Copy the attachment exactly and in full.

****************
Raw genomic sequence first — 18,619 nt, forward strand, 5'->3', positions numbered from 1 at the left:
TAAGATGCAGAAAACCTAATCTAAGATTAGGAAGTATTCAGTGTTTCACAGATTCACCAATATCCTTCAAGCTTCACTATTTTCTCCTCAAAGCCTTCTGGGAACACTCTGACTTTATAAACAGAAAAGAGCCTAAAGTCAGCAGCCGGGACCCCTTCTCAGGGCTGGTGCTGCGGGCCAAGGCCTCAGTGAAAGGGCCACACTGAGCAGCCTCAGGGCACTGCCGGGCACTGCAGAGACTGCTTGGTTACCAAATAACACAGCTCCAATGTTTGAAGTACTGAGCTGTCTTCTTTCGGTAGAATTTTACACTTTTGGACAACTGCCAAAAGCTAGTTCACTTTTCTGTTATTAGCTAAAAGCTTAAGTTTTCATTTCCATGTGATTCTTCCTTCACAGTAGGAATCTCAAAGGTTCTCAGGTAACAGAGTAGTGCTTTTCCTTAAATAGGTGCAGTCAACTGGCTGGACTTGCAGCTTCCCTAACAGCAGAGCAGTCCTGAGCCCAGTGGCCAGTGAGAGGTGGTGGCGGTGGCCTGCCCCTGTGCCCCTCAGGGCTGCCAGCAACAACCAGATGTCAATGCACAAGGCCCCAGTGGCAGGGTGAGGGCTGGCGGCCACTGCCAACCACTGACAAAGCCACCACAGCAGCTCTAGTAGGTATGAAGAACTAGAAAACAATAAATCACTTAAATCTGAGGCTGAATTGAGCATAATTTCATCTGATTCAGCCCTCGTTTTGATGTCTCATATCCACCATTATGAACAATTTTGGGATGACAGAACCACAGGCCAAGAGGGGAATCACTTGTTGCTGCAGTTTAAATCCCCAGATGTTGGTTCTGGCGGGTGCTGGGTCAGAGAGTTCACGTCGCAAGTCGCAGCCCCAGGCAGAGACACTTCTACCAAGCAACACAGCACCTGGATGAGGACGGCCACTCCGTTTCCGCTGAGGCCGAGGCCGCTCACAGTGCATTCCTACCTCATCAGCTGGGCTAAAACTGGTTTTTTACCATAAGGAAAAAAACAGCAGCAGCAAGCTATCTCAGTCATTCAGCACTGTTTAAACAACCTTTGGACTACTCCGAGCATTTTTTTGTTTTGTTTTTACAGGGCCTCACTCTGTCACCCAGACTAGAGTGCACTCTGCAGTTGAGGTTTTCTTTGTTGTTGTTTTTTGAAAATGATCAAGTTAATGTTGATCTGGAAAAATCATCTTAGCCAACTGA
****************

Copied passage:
Raw genomic sequence first — 18,619 nt, forward strand, 5'->3', positions numbered from 1 at the left:
TAAGATGCAGAAAACCTAATCTAAGATTAGGAAGTATTCAGTGTTTCACAGATTCACCAATATCCTTCAAGCTTCACTATTTTCTCCTCAAAGCCTTCTGGGAACACTCTGACTTTATAAACAGAAAAGAGCCTAAAGTCAGCAGCCGGGACCCCTTCTCAGGGCTGGTGCTGCGGGCCAAGGCCTCAGTGAAAGGGCCACACTGAGCAGCCTCAGGGCACTGCCGGGCACTGCAGAGACTGCTTGGTTACCAAATAACACAGCTCCAATGTTTGAAGTACTGAGCTGTCTTCTTTCGGTAGAATTTTACACTTTTGGACAACTGCCAAAAGCTAGTTCACTTTTCTGTTATTAGCTAAAAGCTTAAGTTTTCATTTCCATGTGATTCTTCCTTCACAGTAGGAATCTCAAAGGTTCTCAGGTAACAGAGTAGTGCTTTTCCTTAAATAGGTGCAGTCAACTGGCTGGACTTGCAGCTTCCCTAACAGCAGAGCAGTCCTGAGCCCAGTGGCCAGTGAGAGGTGGTGGCGGTGGCCTGCCCCTGTGCCCCTCAGGGCTGCCAGCAACAACCAGATGTCAATGCACAAGGCCCCAGTGGCAGGGTGAGGGCTGGCGGCCACTGCCAACCACTGACAAAGCCACCACAGCAGCTCTAGTAGGTATGAAGAACTAGAAAACAATAAATCACTTAAATCTGAGGCTGAATTGAGCATAATTTCATCTGATTCAGCCCTCGTTTTGATGTCTCATATCCACCATTATGAACAATTTTGGGATGACAGAACCACAGGCCAAGAGGGGAATCACTTGTTGCTGCAGTTTAAATCCCCAGATGTTGGTTCTGGCGGGTGCTGGGTCAGAGAGTTCACGTCGCAAGTCGCAGCCCCAGGCAGAGACACTTCTACCAAGCAACACAGCACCTGGATGAGGACGGCCACTCCGTTTCCGCTGAGGCCGAGGCCGCTCACAGTGCATTCCTACCTCATCAGCTGGGCTAAAACTGGTTTTTTACCATAAGGAAAAAAACAGCAGCAGCAAGCTATCTCAGTCATTCAGCACTGTTTAAACAACCTTTGGACTACTCCGAGCATTTTTTTGTTTTGTTTTTACAGGGCCTCACTCTGTCACCCAGACTAGAGTGCACTCTGCAGTTGAGGTTTTCTTTGTTGTTGTTTTTTGAAAATGATCAAGTTAATGTTGATCTGGAAAAATCATCTTAGCCAACTGA